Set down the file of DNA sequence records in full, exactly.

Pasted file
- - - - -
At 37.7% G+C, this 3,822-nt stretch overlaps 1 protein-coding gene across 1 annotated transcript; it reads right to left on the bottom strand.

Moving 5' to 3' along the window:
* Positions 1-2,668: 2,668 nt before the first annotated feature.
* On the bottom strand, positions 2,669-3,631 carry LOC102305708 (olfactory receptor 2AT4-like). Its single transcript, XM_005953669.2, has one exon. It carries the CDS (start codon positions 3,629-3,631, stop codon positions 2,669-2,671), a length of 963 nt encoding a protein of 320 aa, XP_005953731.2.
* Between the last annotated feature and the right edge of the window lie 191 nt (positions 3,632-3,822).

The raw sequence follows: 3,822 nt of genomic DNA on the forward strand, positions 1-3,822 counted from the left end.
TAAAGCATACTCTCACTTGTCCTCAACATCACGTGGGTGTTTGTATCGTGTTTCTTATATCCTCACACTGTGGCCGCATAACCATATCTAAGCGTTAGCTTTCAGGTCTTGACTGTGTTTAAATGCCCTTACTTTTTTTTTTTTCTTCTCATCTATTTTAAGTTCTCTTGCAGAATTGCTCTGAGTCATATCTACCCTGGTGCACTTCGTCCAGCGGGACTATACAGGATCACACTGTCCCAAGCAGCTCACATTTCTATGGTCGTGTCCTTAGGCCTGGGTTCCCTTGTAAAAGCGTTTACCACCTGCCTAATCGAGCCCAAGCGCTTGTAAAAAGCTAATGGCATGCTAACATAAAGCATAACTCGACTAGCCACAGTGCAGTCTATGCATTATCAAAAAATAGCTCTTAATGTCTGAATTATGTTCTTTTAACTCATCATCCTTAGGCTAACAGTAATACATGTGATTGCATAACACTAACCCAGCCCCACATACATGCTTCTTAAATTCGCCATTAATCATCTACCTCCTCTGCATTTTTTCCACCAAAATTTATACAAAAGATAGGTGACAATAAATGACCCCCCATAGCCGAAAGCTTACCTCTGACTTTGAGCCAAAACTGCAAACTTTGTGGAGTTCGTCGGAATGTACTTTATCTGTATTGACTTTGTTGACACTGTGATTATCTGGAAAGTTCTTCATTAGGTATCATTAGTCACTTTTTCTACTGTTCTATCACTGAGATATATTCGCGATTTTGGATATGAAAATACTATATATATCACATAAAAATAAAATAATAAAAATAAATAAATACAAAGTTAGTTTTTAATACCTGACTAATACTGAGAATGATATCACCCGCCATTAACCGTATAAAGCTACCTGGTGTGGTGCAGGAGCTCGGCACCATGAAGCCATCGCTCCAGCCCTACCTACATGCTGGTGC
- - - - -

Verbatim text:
At 37.7% G+C, this 3,822-nt stretch overlaps 1 protein-coding gene across 1 annotated transcript; it reads right to left on the bottom strand.

Moving 5' to 3' along the window:
* Positions 1-2,668: 2,668 nt before the first annotated feature.
* On the bottom strand, positions 2,669-3,631 carry LOC102305708 (olfactory receptor 2AT4-like). Its single transcript, XM_005953669.2, has one exon. It carries the CDS (start codon positions 3,629-3,631, stop codon positions 2,669-2,671), a length of 963 nt encoding a protein of 320 aa, XP_005953731.2.
* Between the last annotated feature and the right edge of the window lie 191 nt (positions 3,632-3,822).

The raw sequence follows: 3,822 nt of genomic DNA on the forward strand, positions 1-3,822 counted from the left end.
TAAAGCATACTCTCACTTGTCCTCAACATCACGTGGGTGTTTGTATCGTGTTTCTTATATCCTCACACTGTGGCCGCATAACCATATCTAAGCGTTAGCTTTCAGGTCTTGACTGTGTTTAAATGCCCTTACTTTTTTTTTTTTCTTCTCATCTATTTTAAGTTCTCTTGCAGAATTGCTCTGAGTCATATCTACCCTGGTGCACTTCGTCCAGCGGGACTATACAGGATCACACTGTCCCAAGCAGCTCACATTTCTATGGTCGTGTCCTTAGGCCTGGGTTCCCTTGTAAAAGCGTTTACCACCTGCCTAATCGAGCCCAAGCGCTTGTAAAAAGCTAATGGCATGCTAACATAAAGCATAACTCGACTAGCCACAGTGCAGTCTATGCATTATCAAAAAATAGCTCTTAATGTCTGAATTATGTTCTTTTAACTCATCATCCTTAGGCTAACAGTAATACATGTGATTGCATAACACTAACCCAGCCCCACATACATGCTTCTTAAATTCGCCATTAATCATCTACCTCCTCTGCATTTTTTCCACCAAAATTTATACAAAAGATAGGTGACAATAAATGACCCCCCATAGCCGAAAGCTTACCTCTGACTTTGAGCCAAAACTGCAAACTTTGTGGAGTTCGTCGGAATGTACTTTATCTGTATTGACTTTGTTGACACTGTGATTATCTGGAAAGTTCTTCATTAGGTATCATTAGTCACTTTTTCTACTGTTCTATCACTGAGATATATTCGCGATTTTGGATATGAAAATACTATATATATCACATAAAAATAAAATAATAAAAATAAATAAATACAAAGTTAGTTTTTAATACCTGACTAATACTGAGAATGATATCACCCGCCATTAACCGTATAAAGCTACCTGGTGTGGTGCAGGAGCTCGGCACCATGAAGCCATCGCTCCAGCCCTACCTACATGCTGGTGC